Sunday, December 12, 2010

Being Our Own Heroes

Heroes sometimes seem like a thing of days gone by. An archetype of ancient Rome, or the star of our favorite comic books. Relics, from tales that happened sometime long ago, and somewhere far away. And certainly not anything like us. 

If you ask people about heroes now, you'll probably hear about men in uniform - police officers, fire fighters, soldiers. Or, of course, their parents, if they get along. You won't often hear people mention themselves. 

Because we're small and insignificant, in most cases. We're not supposed to be a part of the big story, we're supposed to keep our heads down and stay out of it, because the people in the stories aren't us. And besides, our own little universe constantly needs saving anyway, how are we supposed to go about saving anyone else? Half the time we're waiting for our own hero to stop the world from collapsing on our shoulders. And where are they? 

As I've moped around in the past couple weeks, bemoaning the abuse I take from people I'm just trying to help to be happy, one of my friends tried to get me to take solace in the fact that I am a good person. 

Not really comforting, at first. "Yes, he treated you like crap, but at least you know that you are a good person and you did the right thing." Wow. I feel so much better now. 

But in reality, it was a step in the right direction. I am a good person. The friend who was telling this to me? She's a good person too. There are good people in my life. Our conversation continued, and she pointed out that when it comes right down to it, sometimes the only people we can depend on are ourselves, and in that moment, we have to be our own hero. 

Being my own hero? Really? We're going to leave something that important in my hilariously emotionally unstable hands? 

On the one hand, it can be seen as a slightly depressing thought, that you have to be your own hero. It's sad to think that you can't always depend on the people you'd like to depend on, but I know from experience that you can not expect other people to save you.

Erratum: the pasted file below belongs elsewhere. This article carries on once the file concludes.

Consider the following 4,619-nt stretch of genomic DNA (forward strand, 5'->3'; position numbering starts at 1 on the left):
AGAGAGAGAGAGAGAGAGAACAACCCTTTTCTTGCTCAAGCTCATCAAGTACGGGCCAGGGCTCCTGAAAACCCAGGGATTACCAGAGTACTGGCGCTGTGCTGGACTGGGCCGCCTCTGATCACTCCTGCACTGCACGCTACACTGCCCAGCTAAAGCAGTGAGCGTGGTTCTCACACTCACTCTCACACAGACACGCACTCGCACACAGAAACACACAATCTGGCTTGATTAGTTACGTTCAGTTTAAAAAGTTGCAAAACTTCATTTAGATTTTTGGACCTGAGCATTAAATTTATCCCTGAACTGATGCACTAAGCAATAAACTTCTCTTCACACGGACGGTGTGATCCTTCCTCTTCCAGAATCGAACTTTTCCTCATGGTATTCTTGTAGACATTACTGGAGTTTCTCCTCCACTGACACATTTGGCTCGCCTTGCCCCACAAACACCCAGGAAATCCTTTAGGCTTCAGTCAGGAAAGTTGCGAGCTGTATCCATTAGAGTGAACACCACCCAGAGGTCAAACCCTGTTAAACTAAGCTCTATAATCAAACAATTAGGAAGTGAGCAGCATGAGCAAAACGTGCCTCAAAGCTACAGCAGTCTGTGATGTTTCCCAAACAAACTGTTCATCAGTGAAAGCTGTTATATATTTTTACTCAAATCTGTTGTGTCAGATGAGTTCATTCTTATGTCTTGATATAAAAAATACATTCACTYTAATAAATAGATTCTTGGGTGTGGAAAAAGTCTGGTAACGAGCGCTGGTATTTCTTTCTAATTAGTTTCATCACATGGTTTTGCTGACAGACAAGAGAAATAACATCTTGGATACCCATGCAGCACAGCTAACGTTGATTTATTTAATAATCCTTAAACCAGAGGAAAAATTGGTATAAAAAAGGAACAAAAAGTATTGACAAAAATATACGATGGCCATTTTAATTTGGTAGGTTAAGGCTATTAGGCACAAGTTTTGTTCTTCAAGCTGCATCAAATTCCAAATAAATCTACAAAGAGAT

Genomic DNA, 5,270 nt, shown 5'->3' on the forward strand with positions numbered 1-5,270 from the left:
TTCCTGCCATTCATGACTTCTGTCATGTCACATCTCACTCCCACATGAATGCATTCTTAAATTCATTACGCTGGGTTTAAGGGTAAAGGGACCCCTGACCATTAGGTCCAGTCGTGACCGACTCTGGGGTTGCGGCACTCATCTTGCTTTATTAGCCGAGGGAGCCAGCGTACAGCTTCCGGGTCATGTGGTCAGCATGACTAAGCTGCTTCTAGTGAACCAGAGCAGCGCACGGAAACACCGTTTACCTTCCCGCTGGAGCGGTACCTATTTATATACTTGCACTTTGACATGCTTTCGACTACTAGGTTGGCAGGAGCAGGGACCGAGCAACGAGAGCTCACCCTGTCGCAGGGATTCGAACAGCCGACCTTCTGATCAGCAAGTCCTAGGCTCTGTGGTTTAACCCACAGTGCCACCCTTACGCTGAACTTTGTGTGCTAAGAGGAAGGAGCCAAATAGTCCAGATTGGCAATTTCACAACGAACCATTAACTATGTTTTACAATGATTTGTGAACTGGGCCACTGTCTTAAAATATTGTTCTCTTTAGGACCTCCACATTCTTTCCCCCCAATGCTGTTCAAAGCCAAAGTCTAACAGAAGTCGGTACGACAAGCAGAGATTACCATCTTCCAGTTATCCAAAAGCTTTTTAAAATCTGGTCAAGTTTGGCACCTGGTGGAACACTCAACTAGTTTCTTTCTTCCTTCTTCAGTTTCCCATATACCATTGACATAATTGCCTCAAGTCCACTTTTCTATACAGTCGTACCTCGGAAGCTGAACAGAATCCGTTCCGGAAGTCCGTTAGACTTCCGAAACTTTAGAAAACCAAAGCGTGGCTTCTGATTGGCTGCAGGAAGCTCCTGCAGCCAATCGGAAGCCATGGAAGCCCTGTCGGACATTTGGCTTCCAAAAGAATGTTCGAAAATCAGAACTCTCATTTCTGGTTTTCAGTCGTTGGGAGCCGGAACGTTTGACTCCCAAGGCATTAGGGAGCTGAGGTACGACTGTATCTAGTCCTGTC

But on the other hand, isn't it just the slightest bit empowering? Isn't it exciting to think "I can take my life into my own hands, I can pick myself up, and I can save myself, I don't need to wait for someone else to do that for me."? 

I'll take empowering over depressing, for now...

"If you have your "one or two messes" up there, then why the hell are you still calling me? Explain to me why you're still expressing any need to see me. Do you expect me to continue to believe the lies you're telling me? How long am I supposed to put up with this? You don't have any respect for any of us, do you?" 

It was in that moment, that something snapped. It was like a veil was lifted and I finally saw clearly. I was calm, and zen. And I carried that feeling through much of my week. Straight through into yesterday morning when a simple "Hey" that once sent tears cascading down my cheeks, drifted towards my ears, and yet, it sounded so very far away. 

I wasn't angry at either of them. I wasn't even sad. I just felt... calm. Like the weight of it had gotten a little lighter, easier to bear. I'd known that I didn't need any of that in my life. But for the first time, I didn't want it either. 

I was being my own hero. I wasn't running to email you an apology for my outburst, or succumbing to the condescending hug you tended to offer me. I was walking away, and that is how I needed to save myself. And with it came a comforting realization. 

I don't need you to save me.

I'm a damsel. I'm in distress. I can handle this. Have a nice day!



  1. One of my favorite bands [Project 86] made a whole album [Truthless Heroes]where they were supposed to be deconstructing the idea of heroes... which is way too pretentious of a goal for a hardcore band to really do, but whatever. It's still a good album despite the fact that "deconstruction" seems to mean "name-dropping Orwell in interviews". They focused more on "what you think of as heroes are false" rather than "the true hero is yourself" but those ideas are kind of two sides of the same coin, I think. Your version being the empowering side of that one too, natch. :)

  2. The conclusion of my final paper:

    The banality of evil manifests itself in the most ordinary person, the bystander to unfortunate events and tragic consequences. When we hear news stories of people doing nothing, we can’t help but to angrily demand, “Why didn’t they do something?” But before we jump to any harsh judgments or lament about the downfall of humanity, we must ask ourselves if we would have done any differently. Our default response is inaction; it takes effort to act, and “too often we function on automatic pilot, using outworn scripts that have worked for us in the past, never stopping to evaluate whether they are appropriate for the here and now” (Zimbardo, 2007). The present research wants to emphasize the important of self-regulation, and how we must effectively manage the motivational conflicts we encounter on a daily basis. If even the smallest depleting activity has the ability to hinder us from moral behavior, we must find other, better ways to maintain the limited self-regulatory resource. However, based on various accounts in history, we would rather do nothing than exert the energy to do something. But if we also hear news stories of people saving the day just by making the effort to do something, we can agree with Zimbardo (2007) that the banality of heroism exists in us all – the ordinary, ever day person.

    There was some science-y stuff thrown in there. But you know what I mean 8]